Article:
[At this posting, the cost of ivermectin ranges from single digits to around $30. By contrast, Gilead Sciences set the price of the newly patented Remdesivir, at $3120 per patient for a typical treatment course for the privately insured. That was one year ago. At the time, Gilead’s CEO, Daniel O’Day, said, “There is no playbook for how to price a new medicine in a pandemic.”]
Used safely in medicine since 1981, ivermectin won a Nobel Prize for its discoverer, Japanese scientist Satoshi Omura in 2015. But as of today, despite the drug’s success in a broad range of parasitic infections, plus its growing regard as an antiviral, Wikipedia still cites three articles, between March and May of this year, debunking the potential of ivermectin for treatment of COVID.
While this pontificate advocates for firms creating new drugs—inevitably high-priced given the immense costs of development—it has nothing to say about an available drug. This 2015 article on ivermectin’s function in impoverished countries, especially the tropics, is worth reading:
Because of its excellent safety profile and broad spectrum of activity, ivermectin is catalogued by the World Health Organisation as an essential medicine and is regarded by many as a “magic bullet” for global health. The effectiveness of ivermectin against many diseases associated with poverty makes it a candidate to be one of the next breakthroughs in global health owing to its potential for improving quality of life and reducing mortality rates in low-income countries. . . .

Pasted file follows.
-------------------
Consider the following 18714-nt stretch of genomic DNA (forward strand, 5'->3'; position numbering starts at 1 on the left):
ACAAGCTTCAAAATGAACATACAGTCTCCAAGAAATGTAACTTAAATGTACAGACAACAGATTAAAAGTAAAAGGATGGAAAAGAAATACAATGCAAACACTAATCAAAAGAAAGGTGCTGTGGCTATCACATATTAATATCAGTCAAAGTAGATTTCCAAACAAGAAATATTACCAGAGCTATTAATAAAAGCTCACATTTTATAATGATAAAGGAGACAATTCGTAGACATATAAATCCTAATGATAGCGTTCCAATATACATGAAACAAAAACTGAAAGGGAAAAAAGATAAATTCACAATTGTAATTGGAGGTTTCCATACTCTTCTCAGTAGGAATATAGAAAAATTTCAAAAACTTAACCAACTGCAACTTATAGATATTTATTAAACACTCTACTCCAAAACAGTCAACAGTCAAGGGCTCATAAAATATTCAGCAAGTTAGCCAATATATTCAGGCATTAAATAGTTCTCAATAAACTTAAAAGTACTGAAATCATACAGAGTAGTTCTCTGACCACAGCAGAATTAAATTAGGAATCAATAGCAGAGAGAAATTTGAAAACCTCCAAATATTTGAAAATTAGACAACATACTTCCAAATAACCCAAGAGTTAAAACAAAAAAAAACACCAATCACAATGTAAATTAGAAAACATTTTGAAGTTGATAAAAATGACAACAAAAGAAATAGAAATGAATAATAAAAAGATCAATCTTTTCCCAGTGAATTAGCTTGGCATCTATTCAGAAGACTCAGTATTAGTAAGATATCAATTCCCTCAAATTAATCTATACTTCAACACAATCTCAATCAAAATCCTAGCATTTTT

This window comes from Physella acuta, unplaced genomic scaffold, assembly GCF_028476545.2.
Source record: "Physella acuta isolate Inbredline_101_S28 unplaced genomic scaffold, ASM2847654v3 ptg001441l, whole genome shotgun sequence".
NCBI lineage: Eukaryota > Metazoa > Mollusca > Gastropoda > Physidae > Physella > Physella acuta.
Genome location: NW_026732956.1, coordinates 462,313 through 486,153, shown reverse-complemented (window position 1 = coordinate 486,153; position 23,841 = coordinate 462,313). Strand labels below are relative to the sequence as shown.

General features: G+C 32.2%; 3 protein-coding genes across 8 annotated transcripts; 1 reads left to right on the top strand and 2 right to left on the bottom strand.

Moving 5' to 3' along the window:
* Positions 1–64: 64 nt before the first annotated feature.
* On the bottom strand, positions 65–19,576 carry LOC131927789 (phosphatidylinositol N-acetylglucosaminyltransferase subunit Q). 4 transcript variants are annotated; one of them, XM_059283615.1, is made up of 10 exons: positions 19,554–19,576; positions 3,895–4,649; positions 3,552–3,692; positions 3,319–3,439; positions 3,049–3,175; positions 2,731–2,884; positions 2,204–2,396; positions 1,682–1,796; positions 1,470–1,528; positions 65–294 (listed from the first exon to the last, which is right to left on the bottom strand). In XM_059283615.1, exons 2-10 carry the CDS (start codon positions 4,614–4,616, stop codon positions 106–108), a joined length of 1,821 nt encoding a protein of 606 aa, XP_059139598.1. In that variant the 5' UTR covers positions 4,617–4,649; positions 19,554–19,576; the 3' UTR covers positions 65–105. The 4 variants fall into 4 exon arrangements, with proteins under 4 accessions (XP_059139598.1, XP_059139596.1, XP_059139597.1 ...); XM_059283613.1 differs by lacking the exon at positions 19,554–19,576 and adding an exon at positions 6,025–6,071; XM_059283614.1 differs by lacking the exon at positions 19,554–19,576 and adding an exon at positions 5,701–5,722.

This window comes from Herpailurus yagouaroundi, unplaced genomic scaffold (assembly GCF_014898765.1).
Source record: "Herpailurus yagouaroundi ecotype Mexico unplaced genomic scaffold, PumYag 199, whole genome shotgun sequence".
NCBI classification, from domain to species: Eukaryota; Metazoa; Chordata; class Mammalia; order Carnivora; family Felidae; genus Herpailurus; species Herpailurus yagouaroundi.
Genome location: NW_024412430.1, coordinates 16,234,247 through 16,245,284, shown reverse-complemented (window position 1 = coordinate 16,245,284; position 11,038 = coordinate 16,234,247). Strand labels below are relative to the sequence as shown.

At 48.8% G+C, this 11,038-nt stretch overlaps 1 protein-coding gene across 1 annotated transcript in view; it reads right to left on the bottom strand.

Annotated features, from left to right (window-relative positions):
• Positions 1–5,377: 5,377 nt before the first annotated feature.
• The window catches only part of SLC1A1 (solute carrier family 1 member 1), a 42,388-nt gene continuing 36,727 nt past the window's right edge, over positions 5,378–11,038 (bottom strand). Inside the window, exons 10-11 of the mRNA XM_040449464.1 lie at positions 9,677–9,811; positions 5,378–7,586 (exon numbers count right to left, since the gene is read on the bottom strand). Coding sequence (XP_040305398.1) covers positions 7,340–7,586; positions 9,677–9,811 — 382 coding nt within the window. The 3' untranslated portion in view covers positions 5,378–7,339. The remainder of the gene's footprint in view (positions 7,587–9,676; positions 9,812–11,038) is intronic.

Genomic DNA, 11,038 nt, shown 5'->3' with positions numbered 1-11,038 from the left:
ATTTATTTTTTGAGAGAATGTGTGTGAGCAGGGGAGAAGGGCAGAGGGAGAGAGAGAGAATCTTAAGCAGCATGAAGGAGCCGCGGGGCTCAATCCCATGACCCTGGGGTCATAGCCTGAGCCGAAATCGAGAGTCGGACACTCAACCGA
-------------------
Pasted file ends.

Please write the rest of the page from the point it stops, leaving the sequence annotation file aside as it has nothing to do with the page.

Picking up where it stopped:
The as yet unexplored potential of ivermectin in public health is enormous, in particular its usefulness for controlling and eliminating several neglected infectious diseases and its potential role as a tool for malaria control . . . . Major large-scale research initiatives are needed to facilitate new applications of ivermectin and to provide evidence on its effectiveness and safety in these settings. However, the first step towards improving the lives of millions of people, particularly school age children, is to implement policies that will provide access to this essential drug at a reasonable prices for the population affected by these diseases.
Follow The Money. Or, To Say It Politely, Cui Bono?
I do not mean to make recommendations for or against any particular product or protocol. What matters here is that we keep in mind the compromises built into the biotech industry’s dependence on the financial world. Biomedical research is biased toward the big, bold bet—a dazzling pharmaceutical breakthrough, a compelling new procedure. It is the promise of vital, godlike innovation that creates market euphoria to entice investment. It draws grant money, raises status, and establishes reputations. At the same time, the Big Bet inhibits the skepticism and independent criticism needed for self-regulation. A grain of salt on the hype helps keeps science out of the quicksand moving toward the truth of things.
The Pontifical Council for Culture’s latest medicine show, the Fifth International Vatican Conference in support of cell therapy, suggests that hype is in the saddle. And rides Rome. This year’s conference, like its four predecessors, was a stalking horse for the biomedical industry.